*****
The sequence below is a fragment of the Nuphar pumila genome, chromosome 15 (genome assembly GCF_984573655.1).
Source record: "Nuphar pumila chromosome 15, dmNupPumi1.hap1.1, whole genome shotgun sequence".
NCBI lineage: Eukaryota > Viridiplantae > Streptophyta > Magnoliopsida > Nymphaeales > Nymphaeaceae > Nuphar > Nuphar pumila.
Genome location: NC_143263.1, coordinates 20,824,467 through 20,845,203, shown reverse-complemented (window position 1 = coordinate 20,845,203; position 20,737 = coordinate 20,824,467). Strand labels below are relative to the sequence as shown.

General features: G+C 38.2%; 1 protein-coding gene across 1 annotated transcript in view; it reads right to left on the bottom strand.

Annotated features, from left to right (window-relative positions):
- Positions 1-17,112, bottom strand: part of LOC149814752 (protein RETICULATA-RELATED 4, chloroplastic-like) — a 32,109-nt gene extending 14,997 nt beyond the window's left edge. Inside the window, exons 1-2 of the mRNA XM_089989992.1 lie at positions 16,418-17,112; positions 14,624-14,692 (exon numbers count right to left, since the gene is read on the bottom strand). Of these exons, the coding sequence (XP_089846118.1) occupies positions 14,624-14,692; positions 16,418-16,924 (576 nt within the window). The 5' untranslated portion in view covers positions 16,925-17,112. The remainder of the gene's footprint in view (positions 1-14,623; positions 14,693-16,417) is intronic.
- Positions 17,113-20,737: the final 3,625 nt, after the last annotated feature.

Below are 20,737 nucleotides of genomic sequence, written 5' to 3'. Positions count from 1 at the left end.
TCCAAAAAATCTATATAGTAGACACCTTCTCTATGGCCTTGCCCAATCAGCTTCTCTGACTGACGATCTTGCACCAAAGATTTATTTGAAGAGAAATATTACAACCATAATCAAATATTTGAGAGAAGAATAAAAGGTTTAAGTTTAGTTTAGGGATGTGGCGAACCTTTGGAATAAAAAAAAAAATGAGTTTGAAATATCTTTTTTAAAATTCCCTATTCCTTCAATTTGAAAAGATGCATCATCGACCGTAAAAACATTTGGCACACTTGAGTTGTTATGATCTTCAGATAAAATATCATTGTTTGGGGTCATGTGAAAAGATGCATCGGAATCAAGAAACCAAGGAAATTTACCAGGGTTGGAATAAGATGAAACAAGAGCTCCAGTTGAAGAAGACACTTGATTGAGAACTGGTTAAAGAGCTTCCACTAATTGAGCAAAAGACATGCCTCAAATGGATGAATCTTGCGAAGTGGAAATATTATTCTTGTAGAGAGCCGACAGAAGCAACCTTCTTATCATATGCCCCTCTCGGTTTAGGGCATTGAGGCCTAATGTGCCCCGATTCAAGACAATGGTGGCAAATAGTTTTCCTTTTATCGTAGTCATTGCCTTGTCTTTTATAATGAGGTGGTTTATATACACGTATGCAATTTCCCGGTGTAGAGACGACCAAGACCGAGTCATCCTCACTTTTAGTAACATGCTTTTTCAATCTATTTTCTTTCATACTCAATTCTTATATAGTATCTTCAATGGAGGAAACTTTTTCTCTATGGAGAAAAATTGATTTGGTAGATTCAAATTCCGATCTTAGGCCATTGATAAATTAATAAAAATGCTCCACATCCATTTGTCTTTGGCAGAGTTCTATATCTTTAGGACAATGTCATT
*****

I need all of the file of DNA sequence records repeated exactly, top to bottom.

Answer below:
The sequence below is a fragment of the Nuphar pumila genome, chromosome 15 (genome assembly GCF_984573655.1).
Source record: "Nuphar pumila chromosome 15, dmNupPumi1.hap1.1, whole genome shotgun sequence".
NCBI lineage: Eukaryota > Viridiplantae > Streptophyta > Magnoliopsida > Nymphaeales > Nymphaeaceae > Nuphar > Nuphar pumila.
Genome location: NC_143263.1, coordinates 20,824,467 through 20,845,203, shown reverse-complemented (window position 1 = coordinate 20,845,203; position 20,737 = coordinate 20,824,467). Strand labels below are relative to the sequence as shown.

General features: G+C 38.2%; 1 protein-coding gene across 1 annotated transcript in view; it reads right to left on the bottom strand.

Annotated features, from left to right (window-relative positions):
- Positions 1-17,112, bottom strand: part of LOC149814752 (protein RETICULATA-RELATED 4, chloroplastic-like) — a 32,109-nt gene extending 14,997 nt beyond the window's left edge. Inside the window, exons 1-2 of the mRNA XM_089989992.1 lie at positions 16,418-17,112; positions 14,624-14,692 (exon numbers count right to left, since the gene is read on the bottom strand). Of these exons, the coding sequence (XP_089846118.1) occupies positions 14,624-14,692; positions 16,418-16,924 (576 nt within the window). The 5' untranslated portion in view covers positions 16,925-17,112. The remainder of the gene's footprint in view (positions 1-14,623; positions 14,693-16,417) is intronic.
- Positions 17,113-20,737: the final 3,625 nt, after the last annotated feature.

Below are 20,737 nucleotides of genomic sequence, written 5' to 3'. Positions count from 1 at the left end.
TCCAAAAAATCTATATAGTAGACACCTTCTCTATGGCCTTGCCCAATCAGCTTCTCTGACTGACGATCTTGCACCAAAGATTTATTTGAAGAGAAATATTACAACCATAATCAAATATTTGAGAGAAGAATAAAAGGTTTAAGTTTAGTTTAGGGATGTGGCGAACCTTTGGAATAAAAAAAAAAATGAGTTTGAAATATCTTTTTTAAAATTCCCTATTCCTTCAATTTGAAAAGATGCATCATCGACCGTAAAAACATTTGGCACACTTGAGTTGTTATGATCTTCAGATAAAATATCATTGTTTGGGGTCATGTGAAAAGATGCATCGGAATCAAGAAACCAAGGAAATTTACCAGGGTTGGAATAAGATGAAACAAGAGCTCCAGTTGAAGAAGACACTTGATTGAGAACTGGTTAAAGAGCTTCCACTAATTGAGCAAAAGACATGCCTCAAATGGATGAATCTTGCGAAGTGGAAATATTATTCTTGTAGAGAGCCGACAGAAGCAACCTTCTTATCATATGCCCCTCTCGGTTTAGGGCATTGAGGCCTAATGTGCCCCGATTCAAGACAATGGTGGCAAATAGTTTTCCTTTTATCGTAGTCATTGCCTTGTCTTTTATAATGAGGTGGTTTATATACACGTATGCAATTTCCCGGTGTAGAGACGACCAAGACCGAGTCATCCTCACTTTTAGTAACATGCTTTTTCAATCTATTTTCTTTCATACTCAATTCTTATATAGTATCTTCAATGGAGGAAACTTTTTCTCTATGGAGAAAAATTGATTTGGTAGATTCAAATTCCGATCTTAGGCCATTGATAAATTAATAAAAATGCTCCACATCCATTTGTCTTTGGCAGAGTTCTATATCTTTAGGACAATGTCATT